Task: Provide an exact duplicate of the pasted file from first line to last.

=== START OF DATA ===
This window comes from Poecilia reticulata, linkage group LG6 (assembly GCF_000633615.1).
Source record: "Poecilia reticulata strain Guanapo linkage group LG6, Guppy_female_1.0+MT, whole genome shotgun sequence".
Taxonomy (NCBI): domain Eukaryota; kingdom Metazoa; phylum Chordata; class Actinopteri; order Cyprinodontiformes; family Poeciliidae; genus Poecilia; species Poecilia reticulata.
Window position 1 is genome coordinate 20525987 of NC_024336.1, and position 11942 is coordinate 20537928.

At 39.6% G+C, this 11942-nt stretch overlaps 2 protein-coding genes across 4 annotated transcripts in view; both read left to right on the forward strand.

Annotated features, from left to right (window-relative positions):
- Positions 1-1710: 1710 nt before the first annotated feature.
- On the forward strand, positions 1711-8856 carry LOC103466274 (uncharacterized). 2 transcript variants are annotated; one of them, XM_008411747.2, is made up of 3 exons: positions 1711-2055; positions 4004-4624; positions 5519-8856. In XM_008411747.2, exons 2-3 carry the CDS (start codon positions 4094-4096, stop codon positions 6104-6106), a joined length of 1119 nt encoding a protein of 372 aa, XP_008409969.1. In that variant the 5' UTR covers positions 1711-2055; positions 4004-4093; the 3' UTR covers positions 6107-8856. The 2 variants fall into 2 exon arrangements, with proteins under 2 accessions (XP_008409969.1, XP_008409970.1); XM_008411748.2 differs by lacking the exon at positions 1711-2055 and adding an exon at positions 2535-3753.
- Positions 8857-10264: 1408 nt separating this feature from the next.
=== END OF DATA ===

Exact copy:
This window comes from Poecilia reticulata, linkage group LG6 (assembly GCF_000633615.1).
Source record: "Poecilia reticulata strain Guanapo linkage group LG6, Guppy_female_1.0+MT, whole genome shotgun sequence".
Taxonomy (NCBI): domain Eukaryota; kingdom Metazoa; phylum Chordata; class Actinopteri; order Cyprinodontiformes; family Poeciliidae; genus Poecilia; species Poecilia reticulata.
Window position 1 is genome coordinate 20525987 of NC_024336.1, and position 11942 is coordinate 20537928.

At 39.6% G+C, this 11942-nt stretch overlaps 2 protein-coding genes across 4 annotated transcripts in view; both read left to right on the forward strand.

Annotated features, from left to right (window-relative positions):
- Positions 1-1710: 1710 nt before the first annotated feature.
- On the forward strand, positions 1711-8856 carry LOC103466274 (uncharacterized). 2 transcript variants are annotated; one of them, XM_008411747.2, is made up of 3 exons: positions 1711-2055; positions 4004-4624; positions 5519-8856. In XM_008411747.2, exons 2-3 carry the CDS (start codon positions 4094-4096, stop codon positions 6104-6106), a joined length of 1119 nt encoding a protein of 372 aa, XP_008409969.1. In that variant the 5' UTR covers positions 1711-2055; positions 4004-4093; the 3' UTR covers positions 6107-8856. The 2 variants fall into 2 exon arrangements, with proteins under 2 accessions (XP_008409969.1, XP_008409970.1); XM_008411748.2 differs by lacking the exon at positions 1711-2055 and adding an exon at positions 2535-3753.
- Positions 8857-10264: 1408 nt separating this feature from the next.